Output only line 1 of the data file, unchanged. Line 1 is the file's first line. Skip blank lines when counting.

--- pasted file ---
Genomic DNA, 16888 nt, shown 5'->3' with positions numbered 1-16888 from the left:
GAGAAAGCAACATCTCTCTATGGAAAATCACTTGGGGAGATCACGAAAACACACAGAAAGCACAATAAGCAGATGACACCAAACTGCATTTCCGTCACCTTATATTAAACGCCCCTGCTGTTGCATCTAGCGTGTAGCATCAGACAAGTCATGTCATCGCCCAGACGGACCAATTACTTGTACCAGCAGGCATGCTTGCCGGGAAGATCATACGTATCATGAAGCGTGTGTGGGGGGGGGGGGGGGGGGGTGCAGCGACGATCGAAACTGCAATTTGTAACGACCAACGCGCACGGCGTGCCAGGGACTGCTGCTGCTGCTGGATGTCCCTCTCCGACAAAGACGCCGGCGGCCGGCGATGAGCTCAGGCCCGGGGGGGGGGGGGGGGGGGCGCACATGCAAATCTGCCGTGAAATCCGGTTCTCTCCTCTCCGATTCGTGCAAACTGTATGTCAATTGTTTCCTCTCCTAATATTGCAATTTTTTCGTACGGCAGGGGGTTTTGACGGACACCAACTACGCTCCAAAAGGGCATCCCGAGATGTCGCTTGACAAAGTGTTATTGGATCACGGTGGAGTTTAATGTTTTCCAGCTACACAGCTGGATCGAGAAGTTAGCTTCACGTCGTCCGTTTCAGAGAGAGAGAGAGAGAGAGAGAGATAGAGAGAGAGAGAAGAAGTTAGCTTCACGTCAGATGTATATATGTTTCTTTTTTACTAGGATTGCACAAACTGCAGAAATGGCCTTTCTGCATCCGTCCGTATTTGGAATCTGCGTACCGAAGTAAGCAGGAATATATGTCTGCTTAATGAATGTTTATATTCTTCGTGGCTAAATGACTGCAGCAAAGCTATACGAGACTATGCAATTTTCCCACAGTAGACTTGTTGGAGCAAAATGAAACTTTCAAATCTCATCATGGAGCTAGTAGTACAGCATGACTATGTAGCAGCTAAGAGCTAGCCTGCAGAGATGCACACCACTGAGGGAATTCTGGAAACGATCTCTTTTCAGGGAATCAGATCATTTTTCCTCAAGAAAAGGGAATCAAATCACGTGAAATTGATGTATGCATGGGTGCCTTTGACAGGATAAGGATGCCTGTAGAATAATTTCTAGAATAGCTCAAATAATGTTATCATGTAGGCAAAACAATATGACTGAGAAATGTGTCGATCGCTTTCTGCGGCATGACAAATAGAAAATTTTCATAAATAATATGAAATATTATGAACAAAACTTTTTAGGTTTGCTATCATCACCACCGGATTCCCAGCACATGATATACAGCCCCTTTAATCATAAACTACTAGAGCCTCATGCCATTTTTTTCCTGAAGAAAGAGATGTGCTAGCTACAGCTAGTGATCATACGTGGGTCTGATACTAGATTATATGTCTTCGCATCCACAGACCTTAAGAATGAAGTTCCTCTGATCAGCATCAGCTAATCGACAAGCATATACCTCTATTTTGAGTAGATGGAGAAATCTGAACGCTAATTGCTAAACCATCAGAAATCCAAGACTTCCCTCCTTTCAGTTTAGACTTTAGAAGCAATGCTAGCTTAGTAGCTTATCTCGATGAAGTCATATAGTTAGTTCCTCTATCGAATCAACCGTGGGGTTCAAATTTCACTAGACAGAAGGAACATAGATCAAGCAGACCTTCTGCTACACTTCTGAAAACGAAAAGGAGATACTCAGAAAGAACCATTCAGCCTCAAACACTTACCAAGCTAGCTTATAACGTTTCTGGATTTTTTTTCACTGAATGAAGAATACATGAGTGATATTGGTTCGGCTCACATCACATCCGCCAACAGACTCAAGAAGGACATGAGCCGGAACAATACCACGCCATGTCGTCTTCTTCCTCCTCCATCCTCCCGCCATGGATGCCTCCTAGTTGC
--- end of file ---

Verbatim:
Genomic DNA, 16888 nt, shown 5'->3' with positions numbered 1-16888 from the left: